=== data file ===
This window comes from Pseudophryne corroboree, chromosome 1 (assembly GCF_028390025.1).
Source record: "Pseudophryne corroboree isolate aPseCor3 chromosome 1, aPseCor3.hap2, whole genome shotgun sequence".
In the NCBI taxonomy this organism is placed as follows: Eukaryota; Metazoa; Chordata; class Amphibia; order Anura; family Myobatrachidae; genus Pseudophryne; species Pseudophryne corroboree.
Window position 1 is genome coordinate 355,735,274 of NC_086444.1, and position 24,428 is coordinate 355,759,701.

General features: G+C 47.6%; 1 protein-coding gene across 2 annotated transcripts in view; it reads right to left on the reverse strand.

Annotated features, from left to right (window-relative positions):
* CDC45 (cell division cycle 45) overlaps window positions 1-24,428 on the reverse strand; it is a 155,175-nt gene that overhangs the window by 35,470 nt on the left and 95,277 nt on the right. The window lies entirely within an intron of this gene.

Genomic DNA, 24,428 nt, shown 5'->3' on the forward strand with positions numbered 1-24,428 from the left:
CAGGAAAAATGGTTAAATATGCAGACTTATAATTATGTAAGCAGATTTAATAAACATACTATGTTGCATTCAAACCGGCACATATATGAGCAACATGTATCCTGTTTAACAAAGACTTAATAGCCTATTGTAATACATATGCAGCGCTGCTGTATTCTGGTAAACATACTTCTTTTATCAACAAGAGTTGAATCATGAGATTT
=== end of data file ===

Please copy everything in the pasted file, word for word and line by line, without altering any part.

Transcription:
This window comes from Pseudophryne corroboree, chromosome 1 (assembly GCF_028390025.1).
Source record: "Pseudophryne corroboree isolate aPseCor3 chromosome 1, aPseCor3.hap2, whole genome shotgun sequence".
In the NCBI taxonomy this organism is placed as follows: Eukaryota; Metazoa; Chordata; class Amphibia; order Anura; family Myobatrachidae; genus Pseudophryne; species Pseudophryne corroboree.
Window position 1 is genome coordinate 355,735,274 of NC_086444.1, and position 24,428 is coordinate 355,759,701.

General features: G+C 47.6%; 1 protein-coding gene across 2 annotated transcripts in view; it reads right to left on the reverse strand.

Annotated features, from left to right (window-relative positions):
* CDC45 (cell division cycle 45) overlaps window positions 1-24,428 on the reverse strand; it is a 155,175-nt gene that overhangs the window by 35,470 nt on the left and 95,277 nt on the right. The window lies entirely within an intron of this gene.

Genomic DNA, 24,428 nt, shown 5'->3' on the forward strand with positions numbered 1-24,428 from the left:
CAGGAAAAATGGTTAAATATGCAGACTTATAATTATGTAAGCAGATTTAATAAACATACTATGTTGCATTCAAACCGGCACATATATGAGCAACATGTATCCTGTTTAACAAAGACTTAATAGCCTATTGTAATACATATGCAGCGCTGCTGTATTCTGGTAAACATACTTCTTTTATCAACAAGAGTTGAATCATGAGATTT